My New Religion

I began thinking about the proposal to burn the Qur’an on September 11th. Pastor Terry, as we know now, was bluffing. His goal was “to expose that there is an element of Islam that is very dangerous and very radical” as he puts it. I agree with him in that respect. In my opinion, anyone who interprets what the Bible, Qur’an, etc., says to be real is beyond the realm of human rationality. If burning books is my religion then who is to tell me it’s wrong? If being a anti-gay, anti-military, anti-meat, anti-abortion, or anti-stupid is what I believe then technically everyone has the right to disagree, but I have still have the right to believe such things—as long, of course, as I don’t cause harm to others.

So a literal reading of the Qur’an says to love your family and Allah and don’t eat pig…that’s fine. When it says to kill Infidels, well, that’s a different story. The Bible says to not lie, or steal, or nail your neighbor’s wife…ok whatever. When people show up on my doorstep on a Saturday morning to tell me that Adam and Eve sinned; and Jesus paid for that sin by dying on the cross; and that a space god will someday forgive me of those sins; and I will live with him, and my family, and all my dead do-gooder friends in a house of gold and clouds and translucent houses…I reserve the right to call them an unmentionable name and shoe them off my porch. In some ways I envy their naivety, and in others I despise it…usually the latter.

Anyway, back to the whole “burning the Qur’an and why a fundamentalist’s view of this is distorted” thing. No where in the Constitution does it say that burning the Qur’an is alright. However, the Constitution allows for the free expression of people, some of whom may wish to burn things. If the burning of a US flag is protected as such an expression then a Qur’an is fair game. Nazis can march, God can hate fags, etc. etc. We all can identify hateful things others have said about us or our social group. Deal with this you less than sane fundamentalists. It is the grand bargain of living in America.

The same Constitutional protection that guarantees free exercise of religion for Muslims & other mainstream religions in America allows it for this group in Florida. It is often said that freedom is not free; well, one’s own freedom of worship and expression has a cost, allowing others the same freedom even when it offends or disgusts us.

Just to be contrarian, which I’ve been known to be, but why not have a book burning of all religious texts? Such an act would thereby prove, at least for a brief period, that the book itself is not the content. I can go out and buy a new Torah, King James Bible, Qur’an, Book of Mormon, Book of Urantia, or any other fairy tale, regardless of whether some dolt burns it or not. The act does not negate the text or the words. Is the ritualistic burning of all of these sacred texts truly sinister? No. As a society we agree that it is so, as we agree that book burning is a symbolic act of trying to negate the text. As an agnostic I would consider burning a Tucker Max book, or Shakespeare for that matter, just to be “sinister” only because I get greater reading pleasure from them.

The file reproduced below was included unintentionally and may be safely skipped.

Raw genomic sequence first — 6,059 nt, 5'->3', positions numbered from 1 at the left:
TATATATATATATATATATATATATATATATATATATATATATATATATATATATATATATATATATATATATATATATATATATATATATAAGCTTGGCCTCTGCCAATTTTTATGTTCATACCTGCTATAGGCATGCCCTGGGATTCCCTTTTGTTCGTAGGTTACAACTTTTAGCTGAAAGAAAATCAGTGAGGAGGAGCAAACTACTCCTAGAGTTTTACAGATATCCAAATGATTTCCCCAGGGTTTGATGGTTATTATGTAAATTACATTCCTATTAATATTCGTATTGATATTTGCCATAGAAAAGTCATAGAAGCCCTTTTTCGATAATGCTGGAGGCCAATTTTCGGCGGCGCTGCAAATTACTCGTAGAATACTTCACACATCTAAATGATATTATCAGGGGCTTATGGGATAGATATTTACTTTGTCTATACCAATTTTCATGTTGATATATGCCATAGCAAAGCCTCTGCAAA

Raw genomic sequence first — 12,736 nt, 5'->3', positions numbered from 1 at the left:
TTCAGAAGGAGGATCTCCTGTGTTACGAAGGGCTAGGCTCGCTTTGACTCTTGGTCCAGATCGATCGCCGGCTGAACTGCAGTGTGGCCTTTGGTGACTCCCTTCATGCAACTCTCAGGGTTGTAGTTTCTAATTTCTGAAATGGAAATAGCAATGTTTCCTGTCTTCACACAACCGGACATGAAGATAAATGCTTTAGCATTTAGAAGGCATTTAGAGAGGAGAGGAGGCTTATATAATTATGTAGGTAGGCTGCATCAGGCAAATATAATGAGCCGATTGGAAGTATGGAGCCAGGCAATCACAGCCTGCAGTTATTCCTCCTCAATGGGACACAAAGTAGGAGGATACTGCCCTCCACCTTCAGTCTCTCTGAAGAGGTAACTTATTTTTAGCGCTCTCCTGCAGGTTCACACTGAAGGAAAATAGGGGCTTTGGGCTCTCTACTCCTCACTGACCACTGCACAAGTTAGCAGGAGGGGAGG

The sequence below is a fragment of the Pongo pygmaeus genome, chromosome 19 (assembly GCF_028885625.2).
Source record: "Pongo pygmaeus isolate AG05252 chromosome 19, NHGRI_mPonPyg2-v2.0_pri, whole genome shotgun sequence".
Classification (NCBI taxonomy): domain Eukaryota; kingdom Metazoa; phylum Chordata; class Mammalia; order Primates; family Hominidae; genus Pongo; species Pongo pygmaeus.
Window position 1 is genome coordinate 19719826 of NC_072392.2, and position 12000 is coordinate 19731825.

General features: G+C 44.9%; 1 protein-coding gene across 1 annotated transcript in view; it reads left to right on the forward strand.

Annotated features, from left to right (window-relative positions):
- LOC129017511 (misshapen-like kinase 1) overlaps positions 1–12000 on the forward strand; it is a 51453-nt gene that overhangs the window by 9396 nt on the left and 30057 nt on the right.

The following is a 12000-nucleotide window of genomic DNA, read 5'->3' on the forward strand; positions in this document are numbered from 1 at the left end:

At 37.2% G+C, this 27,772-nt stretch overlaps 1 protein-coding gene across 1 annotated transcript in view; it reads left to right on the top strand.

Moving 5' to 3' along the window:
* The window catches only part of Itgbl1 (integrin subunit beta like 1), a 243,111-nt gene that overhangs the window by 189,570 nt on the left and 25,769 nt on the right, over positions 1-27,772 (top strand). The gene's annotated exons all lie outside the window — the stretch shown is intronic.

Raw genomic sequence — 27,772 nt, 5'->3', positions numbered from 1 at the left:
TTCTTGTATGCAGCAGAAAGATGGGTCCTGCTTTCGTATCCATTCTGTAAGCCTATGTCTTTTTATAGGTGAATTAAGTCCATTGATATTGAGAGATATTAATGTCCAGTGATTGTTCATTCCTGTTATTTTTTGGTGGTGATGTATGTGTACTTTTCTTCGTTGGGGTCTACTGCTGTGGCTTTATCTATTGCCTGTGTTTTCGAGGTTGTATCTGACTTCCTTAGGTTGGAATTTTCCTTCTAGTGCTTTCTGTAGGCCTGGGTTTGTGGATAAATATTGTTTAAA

Having said that, I think the burning of another’s religious text as a sign of rejection or protest is asinine. The act of burning doesn't negate Islam, Christianity, Judaism, Mormonism, Scientology, or even being a Jedi. It’s just a way to be insulting. The pastor that organized this burning is an “ass hat” as my 14-year-old nephew would say. The people that attend the event are just misled “ass hats.” The worst thing we can do is to fan the flames by giving it greater symbolic weight than it deserves.

Oh and by the way, the hyper-sensitivity expressed by some Muslims is just as silly. If the faith of a person is precariously perched upon the physical presence of a book then it speaks volumes about the precarious nature of that person’s faith. And why is one person’s sensitivity greater than another? It isn’t a question of who was first—the Jew, the Mormon, the Christian, the Muslim, the alien, the chicken, or the egg; it’s just a question of being respectful towards your fellow human being.

My new religion…George Carlin is God, DeNiro stands at heaven to check you in, and Abe Vigoda decides if you get in or not, we never meet to pray, and our holy book is Webster’s Thesaurus. This is the Word of Deniro…thanks be to George.

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Comment by Brian J Geisler on October 6, 2010 at 9:13pm
Thanks Glen...yes it is an essay question. Trying to get some good ideas. CRUNCH TIME!!! thanks again....
Comment by Frankie Dapper on October 6, 2010 at 1:05pm
Brian, I am worried about how this is going to affect my gpa. Did I fail?
Comment by Frankie Dapper on October 6, 2010 at 12:59pm
Brian, Your question sounds like a question from final exam in a philosophy of religion class. I guess Huckabee does the same thing all religio-candidates do. They paint "values" derived from their narrow world view as absolute. They characterize the outsiders and enemy politicians as having transgressed those moral absolutes.
Comment by Brian J Geisler on October 6, 2010 at 12:10pm
the question below goes out to anyone interested who is willing to answer
Comment by Brian J Geisler on October 6, 2010 at 12:04pm